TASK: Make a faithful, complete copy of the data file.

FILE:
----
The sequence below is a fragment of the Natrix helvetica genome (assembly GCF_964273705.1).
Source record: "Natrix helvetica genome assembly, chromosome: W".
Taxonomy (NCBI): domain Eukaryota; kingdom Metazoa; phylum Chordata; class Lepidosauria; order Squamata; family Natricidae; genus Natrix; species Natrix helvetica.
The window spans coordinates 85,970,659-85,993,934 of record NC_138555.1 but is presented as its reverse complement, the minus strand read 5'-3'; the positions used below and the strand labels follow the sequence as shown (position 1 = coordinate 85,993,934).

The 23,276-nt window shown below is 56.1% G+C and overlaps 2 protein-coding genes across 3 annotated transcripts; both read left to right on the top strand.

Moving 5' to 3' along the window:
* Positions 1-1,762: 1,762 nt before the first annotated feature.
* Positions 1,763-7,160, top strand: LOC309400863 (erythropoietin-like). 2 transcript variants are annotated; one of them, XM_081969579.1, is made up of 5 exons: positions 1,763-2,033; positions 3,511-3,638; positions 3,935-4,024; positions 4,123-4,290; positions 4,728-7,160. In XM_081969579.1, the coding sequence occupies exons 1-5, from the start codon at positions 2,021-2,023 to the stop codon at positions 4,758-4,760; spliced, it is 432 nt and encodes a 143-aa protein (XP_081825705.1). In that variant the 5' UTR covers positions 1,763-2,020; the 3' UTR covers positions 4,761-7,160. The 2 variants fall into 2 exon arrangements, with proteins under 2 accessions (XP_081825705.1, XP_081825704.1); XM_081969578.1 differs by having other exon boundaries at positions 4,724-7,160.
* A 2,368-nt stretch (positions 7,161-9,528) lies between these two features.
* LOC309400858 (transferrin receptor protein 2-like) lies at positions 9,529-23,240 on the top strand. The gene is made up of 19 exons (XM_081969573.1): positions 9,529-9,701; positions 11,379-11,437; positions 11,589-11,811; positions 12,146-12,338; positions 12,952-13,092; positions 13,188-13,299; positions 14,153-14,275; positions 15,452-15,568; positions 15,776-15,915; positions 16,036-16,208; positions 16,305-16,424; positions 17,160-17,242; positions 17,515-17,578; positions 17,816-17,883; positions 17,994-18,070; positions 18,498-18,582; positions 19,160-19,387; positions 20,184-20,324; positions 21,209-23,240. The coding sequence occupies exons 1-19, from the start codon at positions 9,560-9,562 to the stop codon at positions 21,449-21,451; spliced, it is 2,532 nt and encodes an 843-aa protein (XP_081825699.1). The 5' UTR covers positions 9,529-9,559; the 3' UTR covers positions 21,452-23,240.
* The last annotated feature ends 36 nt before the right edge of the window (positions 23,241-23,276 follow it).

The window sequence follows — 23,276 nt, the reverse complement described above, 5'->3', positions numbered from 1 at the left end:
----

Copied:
The sequence below is a fragment of the Natrix helvetica genome (assembly GCF_964273705.1).
Source record: "Natrix helvetica genome assembly, chromosome: W".
Taxonomy (NCBI): domain Eukaryota; kingdom Metazoa; phylum Chordata; class Lepidosauria; order Squamata; family Natricidae; genus Natrix; species Natrix helvetica.
The window spans coordinates 85,970,659-85,993,934 of record NC_138555.1 but is presented as its reverse complement, the minus strand read 5'-3'; the positions used below and the strand labels follow the sequence as shown (position 1 = coordinate 85,993,934).

The 23,276-nt window shown below is 56.1% G+C and overlaps 2 protein-coding genes across 3 annotated transcripts; both read left to right on the top strand.

Moving 5' to 3' along the window:
* Positions 1-1,762: 1,762 nt before the first annotated feature.
* Positions 1,763-7,160, top strand: LOC309400863 (erythropoietin-like). 2 transcript variants are annotated; one of them, XM_081969579.1, is made up of 5 exons: positions 1,763-2,033; positions 3,511-3,638; positions 3,935-4,024; positions 4,123-4,290; positions 4,728-7,160. In XM_081969579.1, the coding sequence occupies exons 1-5, from the start codon at positions 2,021-2,023 to the stop codon at positions 4,758-4,760; spliced, it is 432 nt and encodes a 143-aa protein (XP_081825705.1). In that variant the 5' UTR covers positions 1,763-2,020; the 3' UTR covers positions 4,761-7,160. The 2 variants fall into 2 exon arrangements, with proteins under 2 accessions (XP_081825705.1, XP_081825704.1); XM_081969578.1 differs by having other exon boundaries at positions 4,724-7,160.
* A 2,368-nt stretch (positions 7,161-9,528) lies between these two features.
* LOC309400858 (transferrin receptor protein 2-like) lies at positions 9,529-23,240 on the top strand. The gene is made up of 19 exons (XM_081969573.1): positions 9,529-9,701; positions 11,379-11,437; positions 11,589-11,811; positions 12,146-12,338; positions 12,952-13,092; positions 13,188-13,299; positions 14,153-14,275; positions 15,452-15,568; positions 15,776-15,915; positions 16,036-16,208; positions 16,305-16,424; positions 17,160-17,242; positions 17,515-17,578; positions 17,816-17,883; positions 17,994-18,070; positions 18,498-18,582; positions 19,160-19,387; positions 20,184-20,324; positions 21,209-23,240. The coding sequence occupies exons 1-19, from the start codon at positions 9,560-9,562 to the stop codon at positions 21,449-21,451; spliced, it is 2,532 nt and encodes an 843-aa protein (XP_081825699.1). The 5' UTR covers positions 9,529-9,559; the 3' UTR covers positions 21,452-23,240.
* The last annotated feature ends 36 nt before the right edge of the window (positions 23,241-23,276 follow it).

The window sequence follows — 23,276 nt, the reverse complement described above, 5'->3', positions numbered from 1 at the left end: